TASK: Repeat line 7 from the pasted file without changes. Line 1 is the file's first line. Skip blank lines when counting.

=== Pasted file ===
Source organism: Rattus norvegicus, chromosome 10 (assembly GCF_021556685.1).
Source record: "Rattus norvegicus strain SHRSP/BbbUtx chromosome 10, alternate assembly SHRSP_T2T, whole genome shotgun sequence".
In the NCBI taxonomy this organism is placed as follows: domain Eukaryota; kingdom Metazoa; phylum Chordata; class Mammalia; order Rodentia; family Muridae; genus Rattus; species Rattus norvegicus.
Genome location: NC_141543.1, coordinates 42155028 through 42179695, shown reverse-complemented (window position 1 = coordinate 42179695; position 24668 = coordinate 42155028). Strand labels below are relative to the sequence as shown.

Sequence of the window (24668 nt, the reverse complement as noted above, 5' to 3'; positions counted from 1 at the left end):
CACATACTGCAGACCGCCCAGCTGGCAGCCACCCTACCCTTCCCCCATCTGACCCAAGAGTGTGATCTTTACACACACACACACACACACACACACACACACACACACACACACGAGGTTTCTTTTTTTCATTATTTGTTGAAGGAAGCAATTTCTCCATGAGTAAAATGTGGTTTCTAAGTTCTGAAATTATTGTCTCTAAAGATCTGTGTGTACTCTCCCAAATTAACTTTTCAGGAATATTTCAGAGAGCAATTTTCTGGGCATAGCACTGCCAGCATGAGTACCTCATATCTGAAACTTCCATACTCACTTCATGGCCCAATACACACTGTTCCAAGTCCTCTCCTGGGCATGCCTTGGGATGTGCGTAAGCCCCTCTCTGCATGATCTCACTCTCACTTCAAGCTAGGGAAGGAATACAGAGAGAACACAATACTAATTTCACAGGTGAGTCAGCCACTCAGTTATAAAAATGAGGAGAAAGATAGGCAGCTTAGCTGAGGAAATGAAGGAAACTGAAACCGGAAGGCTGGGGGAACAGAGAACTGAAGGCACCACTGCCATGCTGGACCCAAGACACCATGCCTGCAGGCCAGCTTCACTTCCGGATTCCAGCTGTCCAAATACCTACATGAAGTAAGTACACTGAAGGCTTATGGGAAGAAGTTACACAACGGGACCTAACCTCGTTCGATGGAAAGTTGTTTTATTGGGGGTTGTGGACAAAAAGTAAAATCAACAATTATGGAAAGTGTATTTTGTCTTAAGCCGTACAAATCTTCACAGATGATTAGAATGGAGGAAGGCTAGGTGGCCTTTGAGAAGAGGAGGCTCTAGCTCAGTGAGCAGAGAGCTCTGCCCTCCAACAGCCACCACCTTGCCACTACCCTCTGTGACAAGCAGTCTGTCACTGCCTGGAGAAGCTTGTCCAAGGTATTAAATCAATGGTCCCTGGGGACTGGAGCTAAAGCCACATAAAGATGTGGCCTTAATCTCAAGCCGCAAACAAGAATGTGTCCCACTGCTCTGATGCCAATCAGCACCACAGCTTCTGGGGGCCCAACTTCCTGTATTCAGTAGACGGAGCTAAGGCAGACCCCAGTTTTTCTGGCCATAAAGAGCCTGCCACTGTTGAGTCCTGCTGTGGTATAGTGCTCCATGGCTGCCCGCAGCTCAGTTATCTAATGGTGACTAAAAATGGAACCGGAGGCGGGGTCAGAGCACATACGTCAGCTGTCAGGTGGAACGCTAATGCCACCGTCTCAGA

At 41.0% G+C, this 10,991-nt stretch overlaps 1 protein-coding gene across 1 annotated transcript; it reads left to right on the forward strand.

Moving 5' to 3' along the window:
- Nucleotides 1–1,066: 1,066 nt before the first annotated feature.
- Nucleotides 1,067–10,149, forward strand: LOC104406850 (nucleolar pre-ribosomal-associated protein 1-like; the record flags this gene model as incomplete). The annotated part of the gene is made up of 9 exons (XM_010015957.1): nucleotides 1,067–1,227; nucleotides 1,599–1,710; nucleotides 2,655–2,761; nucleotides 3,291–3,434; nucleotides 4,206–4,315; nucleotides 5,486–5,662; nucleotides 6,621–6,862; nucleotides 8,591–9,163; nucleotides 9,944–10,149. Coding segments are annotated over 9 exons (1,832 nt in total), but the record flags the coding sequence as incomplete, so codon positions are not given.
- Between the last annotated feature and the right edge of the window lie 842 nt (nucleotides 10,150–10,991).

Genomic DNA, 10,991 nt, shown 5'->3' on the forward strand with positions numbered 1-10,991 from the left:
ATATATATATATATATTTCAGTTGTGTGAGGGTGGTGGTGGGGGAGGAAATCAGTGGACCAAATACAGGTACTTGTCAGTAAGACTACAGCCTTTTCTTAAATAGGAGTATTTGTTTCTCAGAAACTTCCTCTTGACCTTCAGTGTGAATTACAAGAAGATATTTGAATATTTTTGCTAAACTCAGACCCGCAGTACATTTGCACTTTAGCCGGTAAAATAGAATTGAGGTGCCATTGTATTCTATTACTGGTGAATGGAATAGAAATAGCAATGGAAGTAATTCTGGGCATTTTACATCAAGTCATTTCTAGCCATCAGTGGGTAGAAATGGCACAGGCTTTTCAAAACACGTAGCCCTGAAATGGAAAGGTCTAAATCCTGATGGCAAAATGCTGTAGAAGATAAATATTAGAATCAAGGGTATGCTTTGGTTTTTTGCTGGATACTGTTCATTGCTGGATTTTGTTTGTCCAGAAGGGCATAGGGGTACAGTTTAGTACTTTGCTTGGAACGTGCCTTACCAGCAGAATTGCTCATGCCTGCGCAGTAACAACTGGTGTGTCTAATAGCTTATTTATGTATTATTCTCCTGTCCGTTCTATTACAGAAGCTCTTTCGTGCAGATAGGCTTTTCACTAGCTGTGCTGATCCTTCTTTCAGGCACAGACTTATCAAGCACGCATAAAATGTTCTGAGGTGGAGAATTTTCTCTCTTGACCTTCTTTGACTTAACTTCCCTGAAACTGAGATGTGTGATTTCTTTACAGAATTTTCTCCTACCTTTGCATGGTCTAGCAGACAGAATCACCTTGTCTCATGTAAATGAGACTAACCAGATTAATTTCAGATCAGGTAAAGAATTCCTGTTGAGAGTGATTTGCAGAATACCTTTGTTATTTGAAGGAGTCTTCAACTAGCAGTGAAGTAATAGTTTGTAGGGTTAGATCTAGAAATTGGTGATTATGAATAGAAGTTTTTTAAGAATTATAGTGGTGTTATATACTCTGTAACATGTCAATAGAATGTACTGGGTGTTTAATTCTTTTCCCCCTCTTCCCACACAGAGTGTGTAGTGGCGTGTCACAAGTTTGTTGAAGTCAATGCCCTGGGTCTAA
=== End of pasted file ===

At 41.0% G+C, this 10,991-nt stretch overlaps 1 protein-coding gene across 1 annotated transcript; it reads left to right on the forward strand.